End If
  End If

' Close the form'
  DoCmd.Close .Name
End With

Exit Sub

ErrorHandler:
    Dim msg As String
    msg = Err.Number & ":" & Err.Description
    MsgBox msg
  
End Sub
 

cheekybuddha

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Saying that, and taking @MajP's comment in to account, had you used a With block in your original code, then it would only have taken replacing Me once with frm in the conversion, and less chance of missing an instance like I did. So there are advantages too!
 

AlliCarr

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Thanks for this.

I can see the point about adding a With block to the code to close forms and that it doesn't really make sense to do that.

@MajP thanks for the example of the good With block, there are loads of examples such as this that I can update and make it much more readable. :)

Thanks all for your help!
 

MajP

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I will use a with block in that case, but never will use it if there are other code blocks (while, if then, etc.) in between the with. Just creates more chance of error. I tend to use lots of variables instead.

Code:
me.subformname.form.somecontrol.visible = true
me.subformName.Form.somecontrol.backcolor = vbred
me.subformName.form.someControl.forecolor = vbgreen
me.subformName.form.somecontrol.setfocus

to
Code:
dim ctrl as access.control
set ctrl = me.subformname.form.somecontrol
ctrl.visible = true
ctrl.backcolor = vbred
ctrl.forecolor = vbgreen
ctrl.setfocus

about the same amount of code savings. Easier to debug and read IMO.
 
Last edited:

The_Doc_Man

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@AlliCarr - you say you were confused about uses of Me. in VBA code. Part of the issue is to understand that MS Office products (not limited to Access) have all sorts of textual "shortcuts" that relieve you from typing longer qualifier strings.

Sometimes the shortcut is one of omission. For instance, if you are talking about getting the value from a control on a form, you don't need .VALUE (even though it is the right property) because for any control that actually COULD have a value, .VALUE is the default property. So you very rarely have to use it explicitly. That is, because of the default, X=textbox.VALUE is the same as X=textbox in VBA.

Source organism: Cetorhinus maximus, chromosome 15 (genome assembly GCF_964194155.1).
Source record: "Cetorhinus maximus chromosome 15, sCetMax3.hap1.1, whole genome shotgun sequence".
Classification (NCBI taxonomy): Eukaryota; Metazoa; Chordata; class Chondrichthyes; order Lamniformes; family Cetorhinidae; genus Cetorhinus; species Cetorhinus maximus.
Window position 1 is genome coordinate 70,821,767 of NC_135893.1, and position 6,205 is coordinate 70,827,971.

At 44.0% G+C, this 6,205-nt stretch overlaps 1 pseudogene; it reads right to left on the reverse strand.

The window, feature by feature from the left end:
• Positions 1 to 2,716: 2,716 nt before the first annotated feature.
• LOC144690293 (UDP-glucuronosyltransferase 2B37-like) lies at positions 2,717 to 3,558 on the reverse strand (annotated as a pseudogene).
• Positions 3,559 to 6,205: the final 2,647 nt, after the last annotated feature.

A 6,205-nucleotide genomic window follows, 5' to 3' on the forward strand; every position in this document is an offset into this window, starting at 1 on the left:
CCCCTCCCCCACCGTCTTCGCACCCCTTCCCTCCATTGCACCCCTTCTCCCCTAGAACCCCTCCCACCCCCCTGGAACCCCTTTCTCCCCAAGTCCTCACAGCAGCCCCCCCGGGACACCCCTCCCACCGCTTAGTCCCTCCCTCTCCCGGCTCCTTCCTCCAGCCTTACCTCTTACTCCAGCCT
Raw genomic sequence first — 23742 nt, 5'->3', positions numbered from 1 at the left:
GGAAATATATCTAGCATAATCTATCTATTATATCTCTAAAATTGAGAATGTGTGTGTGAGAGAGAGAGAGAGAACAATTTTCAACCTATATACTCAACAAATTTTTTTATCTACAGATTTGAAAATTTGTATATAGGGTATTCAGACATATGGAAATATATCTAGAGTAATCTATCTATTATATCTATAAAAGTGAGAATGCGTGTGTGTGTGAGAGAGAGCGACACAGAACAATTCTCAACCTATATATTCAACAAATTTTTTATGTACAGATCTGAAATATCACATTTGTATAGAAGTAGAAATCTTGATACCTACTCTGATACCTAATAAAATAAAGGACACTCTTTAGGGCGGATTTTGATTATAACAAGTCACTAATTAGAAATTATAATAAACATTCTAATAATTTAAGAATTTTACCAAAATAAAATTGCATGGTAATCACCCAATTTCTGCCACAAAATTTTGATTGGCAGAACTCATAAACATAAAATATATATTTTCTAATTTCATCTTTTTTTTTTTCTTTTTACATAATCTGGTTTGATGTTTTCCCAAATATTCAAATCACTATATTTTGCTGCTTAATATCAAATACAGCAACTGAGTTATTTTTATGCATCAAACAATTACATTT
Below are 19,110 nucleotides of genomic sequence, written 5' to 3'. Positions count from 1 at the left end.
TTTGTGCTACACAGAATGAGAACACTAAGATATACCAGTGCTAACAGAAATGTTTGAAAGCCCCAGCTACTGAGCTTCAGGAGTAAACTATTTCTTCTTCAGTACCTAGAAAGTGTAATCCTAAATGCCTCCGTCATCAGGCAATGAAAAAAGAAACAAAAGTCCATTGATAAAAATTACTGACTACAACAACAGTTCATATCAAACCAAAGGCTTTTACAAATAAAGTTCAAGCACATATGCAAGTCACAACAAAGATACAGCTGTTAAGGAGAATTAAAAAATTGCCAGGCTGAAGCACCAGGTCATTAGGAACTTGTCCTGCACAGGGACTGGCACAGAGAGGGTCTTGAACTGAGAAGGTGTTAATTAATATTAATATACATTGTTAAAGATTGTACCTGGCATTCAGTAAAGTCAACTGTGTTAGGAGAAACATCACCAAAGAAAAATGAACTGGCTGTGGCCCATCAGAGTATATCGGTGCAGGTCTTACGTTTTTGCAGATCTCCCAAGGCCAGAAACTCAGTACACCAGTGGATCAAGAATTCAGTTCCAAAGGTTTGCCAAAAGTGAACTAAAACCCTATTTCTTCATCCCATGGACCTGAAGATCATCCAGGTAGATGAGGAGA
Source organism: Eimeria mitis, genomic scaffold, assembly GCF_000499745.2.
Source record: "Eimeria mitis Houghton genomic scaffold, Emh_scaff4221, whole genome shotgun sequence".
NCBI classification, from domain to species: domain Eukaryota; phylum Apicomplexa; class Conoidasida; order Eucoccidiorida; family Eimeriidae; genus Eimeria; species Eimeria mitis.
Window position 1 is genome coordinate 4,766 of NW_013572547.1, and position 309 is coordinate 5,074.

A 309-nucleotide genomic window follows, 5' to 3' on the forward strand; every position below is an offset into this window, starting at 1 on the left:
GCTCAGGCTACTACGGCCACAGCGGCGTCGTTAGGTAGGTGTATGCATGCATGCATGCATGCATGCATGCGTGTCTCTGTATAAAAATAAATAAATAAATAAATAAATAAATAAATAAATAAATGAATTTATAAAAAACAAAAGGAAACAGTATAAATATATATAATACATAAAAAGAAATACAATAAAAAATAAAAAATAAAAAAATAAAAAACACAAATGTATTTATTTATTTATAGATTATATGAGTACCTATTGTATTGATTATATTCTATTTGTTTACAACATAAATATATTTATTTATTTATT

There are times when you have to refer to a database element and its formal reference is a big, ugly string. You can get to it using the shortcut CurrentDB - which is far less typing than Workspaces(0).Databases(0). as a way to get to your primary database.

The use of Me. falls into the latter "shortcut" category because without it you would have to use Forms( "formname" ). or something longer - AND would have to remember the form name. So inside a form's class module, the shortcut Me. represents the longer string that refers to the open form that is the host for the class module in which your code is running.

But to the point of your confusion: Why does it not recognize this in general modules? The answer is that Me. is evaluated when you are compiling the code, not when you are executing the code. Since the form's class module and any general module get compiled at different times (one module at a time), if you used the shortcut Me. in a general context, there is no form associated with it when it is compiled. And when you call that general module, your code is NOT running in the immediate context of the class module. It is running in a different "layer" and therefore cannot easily "see" things associated with that class module. Remember, a general module contains things can could be called by ANY code in ANY class module you have, and potentially you have one for each form.

The trick that David (cheekybuddha) showed you in post #3 is simply that you can pass in the form as an argument to the general module routines that need it by declaring a variable to be of type Access.Form and then passing in Me as an argument to the call sequence, whatever it was. By passing the reference to that form, you can access its properties freely through the form variable.
 

Pat Hartman

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Me. refers to the current form or report object. When the code is running from a standard module or a standalone class module, no form or report is current until code execution returns to it. So, Me. is invalid outside of a form or report class module.

Also, as Doc pointed out, VBA is an interpreted language so each module is "compiled" when it is initially loaded and no code modules that have not yet been referenced are loaded.
 

CJ_London

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If you used a public function rather than a sub, per post #3 change

Public Sub CloseForm(frm As Access.Form)

To

Public Function CloseForm(frm As Access.Form)

Then you don’t even need to have a form module for the close event. Just put

=CloseForm([FORM])

against the close event on the property sheet (where you would normally see ‘Event Procedure’

I sometimes use this method in the form open event to populate other events, sometimes conditional on why the form is being opened, e.g.

public function setEvents(frm as form)

frm.onclose=“=closeform([form])”
‘add other events

end function

And against the open event

=setEvents([form])